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Artist Interview: How Concentration and Hard Work Led to Tong Wang’s Career Boom

Written by Alice Smith

There is nothing more satisfying than obtaining progress in one’s personal growth and professional skills at the same time. Visual artist Tong Wang developed his client-oriented principles and established his own minimalist trend in the exploration of visual art. Being able to do what he wants to do without distractions is one of the secrets of Tong’s success.

Q: Would you please briefly introduce yourself?

A: I’m a visual designer. My focus is on visual design, which includes user experience design, visual identity, as well as illustration, which is more like a combination of user experience prioritization and product design, to help my clients achieve their business goals. I majored in Illustration at Parsons School of Design for my Bachelor, and studied Digital Media Design for Learning at New York University for my Master. I was actually in another Master program of Art, Education and Community Practice, which is more on the public education-wise. But considering visual design is where my interest lies and the trend in user experience of interaction design, I decided to transfer to Digital Media Design for Learning so I can focus on something that I’m interested in.

Q: What are your main responsibilities right now at Halo Media?

A: I am mainly responsible for website design in regards to the different needs of my clients. For example, every time when a client has an event going on, I will be asked to create a website for this event following the standard of their official website. And there are a few elements that have to be included when designing such as the ticket channel, artist information, related events, and peripheral products, which is like building a portfolio for artists like me. Usually the inspiration comes pretty fast because each client has their own style that’s set up and I just need to follow the same routine. But there are times where some of them may not have a clue or are trying to do something new. And on that occasion I will go to their social media page and look at the posters and other information to get an idea of what they are looking for.

Q: How did you come up with the logo design of Bad Monster

A: The first thing that came to my mind was to highlight the concept of monster in my design. And in order to do that, I knew I had to find a connection between the skateboard and the monster itself. After I closely observed the skateboard, I came to realize two critical components, which are the balance and the screws. Skateboarding itself is all about finding the balance. And there were so many screws on both sides of the skateboards. Small ones circled by big ones, which reminded me of human eyes. This was where I drew my inspiration from. As for the colors, I provided my client with a bunch of different color combinations. We eventually picked black and red because these two colors give out a vibe that’s more closely attached to the monster theme.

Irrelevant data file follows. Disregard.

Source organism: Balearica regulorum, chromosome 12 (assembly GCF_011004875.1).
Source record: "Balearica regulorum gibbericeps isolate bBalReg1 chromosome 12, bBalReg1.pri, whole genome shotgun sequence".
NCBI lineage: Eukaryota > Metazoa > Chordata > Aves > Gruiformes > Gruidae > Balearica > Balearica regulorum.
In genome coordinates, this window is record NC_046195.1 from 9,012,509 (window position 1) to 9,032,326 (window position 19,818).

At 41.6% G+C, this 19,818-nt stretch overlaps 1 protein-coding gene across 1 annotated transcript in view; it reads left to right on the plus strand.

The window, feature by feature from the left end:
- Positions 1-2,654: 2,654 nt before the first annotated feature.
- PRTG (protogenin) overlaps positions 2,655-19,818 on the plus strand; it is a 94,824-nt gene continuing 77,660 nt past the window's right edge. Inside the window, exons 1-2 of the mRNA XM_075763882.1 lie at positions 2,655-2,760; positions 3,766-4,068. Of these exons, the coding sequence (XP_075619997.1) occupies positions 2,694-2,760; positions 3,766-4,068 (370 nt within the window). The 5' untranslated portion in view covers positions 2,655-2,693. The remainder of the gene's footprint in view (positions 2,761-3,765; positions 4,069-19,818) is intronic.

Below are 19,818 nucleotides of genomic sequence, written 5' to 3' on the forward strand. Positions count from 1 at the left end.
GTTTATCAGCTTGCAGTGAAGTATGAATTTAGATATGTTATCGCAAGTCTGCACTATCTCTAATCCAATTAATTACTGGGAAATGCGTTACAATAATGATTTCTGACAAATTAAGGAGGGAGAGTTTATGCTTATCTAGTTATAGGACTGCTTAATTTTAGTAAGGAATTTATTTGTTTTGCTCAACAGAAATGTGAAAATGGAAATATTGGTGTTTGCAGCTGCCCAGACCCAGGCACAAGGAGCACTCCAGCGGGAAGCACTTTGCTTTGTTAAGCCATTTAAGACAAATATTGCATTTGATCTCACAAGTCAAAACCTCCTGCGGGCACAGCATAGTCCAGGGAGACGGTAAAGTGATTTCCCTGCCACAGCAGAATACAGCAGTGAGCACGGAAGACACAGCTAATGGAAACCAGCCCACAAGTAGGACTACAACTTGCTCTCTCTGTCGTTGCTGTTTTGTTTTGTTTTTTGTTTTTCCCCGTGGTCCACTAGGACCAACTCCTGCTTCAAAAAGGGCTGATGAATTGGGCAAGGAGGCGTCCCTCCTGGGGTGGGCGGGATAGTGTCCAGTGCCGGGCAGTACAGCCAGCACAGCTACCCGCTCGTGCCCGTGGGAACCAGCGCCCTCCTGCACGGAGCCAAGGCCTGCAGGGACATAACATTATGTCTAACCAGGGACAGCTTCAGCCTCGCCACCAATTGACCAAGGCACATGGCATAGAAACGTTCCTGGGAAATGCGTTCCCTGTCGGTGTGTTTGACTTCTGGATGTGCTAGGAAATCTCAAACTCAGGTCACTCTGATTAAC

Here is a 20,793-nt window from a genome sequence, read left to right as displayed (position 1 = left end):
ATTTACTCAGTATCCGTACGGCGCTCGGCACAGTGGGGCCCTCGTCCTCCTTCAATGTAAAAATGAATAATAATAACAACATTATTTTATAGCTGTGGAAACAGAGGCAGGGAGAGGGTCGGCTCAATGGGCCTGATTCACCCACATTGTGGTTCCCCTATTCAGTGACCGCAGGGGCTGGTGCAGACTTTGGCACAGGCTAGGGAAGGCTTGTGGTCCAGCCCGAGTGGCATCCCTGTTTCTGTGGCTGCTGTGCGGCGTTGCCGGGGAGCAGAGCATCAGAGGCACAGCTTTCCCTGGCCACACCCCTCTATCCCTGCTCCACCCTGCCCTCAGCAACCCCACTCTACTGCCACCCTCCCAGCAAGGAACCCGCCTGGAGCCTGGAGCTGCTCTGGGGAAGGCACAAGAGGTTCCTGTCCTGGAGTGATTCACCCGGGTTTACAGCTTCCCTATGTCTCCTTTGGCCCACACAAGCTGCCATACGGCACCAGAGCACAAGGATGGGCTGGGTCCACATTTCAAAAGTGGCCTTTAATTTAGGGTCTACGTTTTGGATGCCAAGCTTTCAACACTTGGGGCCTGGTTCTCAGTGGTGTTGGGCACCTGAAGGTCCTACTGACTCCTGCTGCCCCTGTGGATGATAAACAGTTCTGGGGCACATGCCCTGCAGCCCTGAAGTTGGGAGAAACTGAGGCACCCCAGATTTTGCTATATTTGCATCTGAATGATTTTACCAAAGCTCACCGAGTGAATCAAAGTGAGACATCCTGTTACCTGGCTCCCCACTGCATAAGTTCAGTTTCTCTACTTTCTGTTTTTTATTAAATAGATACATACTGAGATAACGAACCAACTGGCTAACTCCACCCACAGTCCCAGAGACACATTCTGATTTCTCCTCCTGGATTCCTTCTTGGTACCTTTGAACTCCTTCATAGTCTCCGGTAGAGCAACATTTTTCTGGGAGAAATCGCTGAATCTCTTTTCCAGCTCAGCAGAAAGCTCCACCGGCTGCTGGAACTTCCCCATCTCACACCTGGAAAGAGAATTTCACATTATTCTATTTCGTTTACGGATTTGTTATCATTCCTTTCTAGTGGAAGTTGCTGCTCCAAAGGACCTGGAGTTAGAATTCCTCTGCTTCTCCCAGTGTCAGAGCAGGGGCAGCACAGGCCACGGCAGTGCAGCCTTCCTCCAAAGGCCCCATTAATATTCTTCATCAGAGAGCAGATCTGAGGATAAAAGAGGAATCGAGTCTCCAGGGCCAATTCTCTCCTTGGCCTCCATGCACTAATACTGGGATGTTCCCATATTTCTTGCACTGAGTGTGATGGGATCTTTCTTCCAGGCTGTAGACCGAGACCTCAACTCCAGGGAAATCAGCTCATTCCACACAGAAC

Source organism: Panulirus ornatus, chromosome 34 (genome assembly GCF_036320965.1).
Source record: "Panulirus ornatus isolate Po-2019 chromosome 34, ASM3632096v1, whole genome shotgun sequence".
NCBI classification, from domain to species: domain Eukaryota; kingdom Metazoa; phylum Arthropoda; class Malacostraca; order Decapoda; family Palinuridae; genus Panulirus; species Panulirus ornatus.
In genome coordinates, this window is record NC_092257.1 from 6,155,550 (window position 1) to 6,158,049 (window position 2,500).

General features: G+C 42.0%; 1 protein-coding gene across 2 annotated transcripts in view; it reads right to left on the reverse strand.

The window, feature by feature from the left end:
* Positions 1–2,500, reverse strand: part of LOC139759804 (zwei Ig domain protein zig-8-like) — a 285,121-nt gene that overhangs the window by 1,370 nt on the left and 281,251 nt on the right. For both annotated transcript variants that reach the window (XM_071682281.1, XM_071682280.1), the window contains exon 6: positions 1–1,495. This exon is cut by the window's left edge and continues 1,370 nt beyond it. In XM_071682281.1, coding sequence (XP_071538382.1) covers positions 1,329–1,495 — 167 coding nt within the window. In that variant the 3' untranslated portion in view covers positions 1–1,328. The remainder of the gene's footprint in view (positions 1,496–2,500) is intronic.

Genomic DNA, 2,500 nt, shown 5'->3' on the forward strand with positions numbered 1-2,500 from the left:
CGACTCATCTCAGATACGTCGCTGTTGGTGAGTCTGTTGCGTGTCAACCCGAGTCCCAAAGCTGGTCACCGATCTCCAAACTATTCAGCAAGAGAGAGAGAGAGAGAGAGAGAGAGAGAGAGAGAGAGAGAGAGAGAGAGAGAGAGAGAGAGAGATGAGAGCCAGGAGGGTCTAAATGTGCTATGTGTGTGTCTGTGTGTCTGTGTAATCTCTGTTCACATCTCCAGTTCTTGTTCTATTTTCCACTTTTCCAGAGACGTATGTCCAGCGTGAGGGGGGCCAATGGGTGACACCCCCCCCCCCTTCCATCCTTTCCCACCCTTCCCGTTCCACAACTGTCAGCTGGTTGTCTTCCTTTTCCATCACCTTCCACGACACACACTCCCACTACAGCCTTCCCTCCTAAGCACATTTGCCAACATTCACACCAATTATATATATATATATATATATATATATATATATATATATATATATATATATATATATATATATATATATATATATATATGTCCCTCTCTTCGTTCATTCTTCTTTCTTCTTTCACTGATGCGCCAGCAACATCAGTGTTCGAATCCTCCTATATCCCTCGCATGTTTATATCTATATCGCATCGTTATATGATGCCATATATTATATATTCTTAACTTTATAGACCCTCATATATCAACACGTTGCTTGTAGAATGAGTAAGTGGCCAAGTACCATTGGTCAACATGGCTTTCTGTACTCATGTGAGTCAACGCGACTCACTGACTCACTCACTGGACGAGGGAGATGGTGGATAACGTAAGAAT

(Bad Monster Logo Design, by Tong Wang)

Q: What do you think differentiates your minimalism from other minimalist designers?

A: My depiction of minimalism is a spiritual discussion. In other words, I see it as my emotional support that keeps reminding me to focus on what I’m doing and do not overthink. As a matter of fact, each artist grows up in different environments and has different views toward a lot of things. We draw inspiration from different things in life, too. But the common thing is that we all get lost at some point in life. I sometimes feel like this is not my life. I feel lonely living in such a big city so I was also trying to present the loneliness, sorrow and pain, which are, in my opinion, the best source of art. The more comfortable one’s life is, the harder it is to create great art. And at the same time, it also represents my desire for happiness.

Q: How did you deal with the occasions where you and your client have disagreements?

A: I did encounter a lot of challenges like that but now I’m able to handle them better. Art creation in business is a little different because my focus will be on how to fulfill my client’s needs instead of a full creation of my own. When I was younger, I didn’t fully understand the balance between visual art, business and marketing. If there’s any disagreement between me and my client, I wouldn’t step back because I believed my proposal was better. But now I realized that it doesn’t really matter whether me and my client are on the same page, what matters is that if I can give them the answer they want. I can understand their needs and generate a solution to meet their needs, supporting them to achieve their business goals. Most importantly, I respect the artistic identity of each individual because everyone can be an artist. I don’t want them to feel like that only what artists like are called art. The most important thing is to recognize the diversity of art.

Read more interviews at ClichéMag.com
Images provided by Flickr, Unsplash, Pexels, Pixabay & Creative Commons

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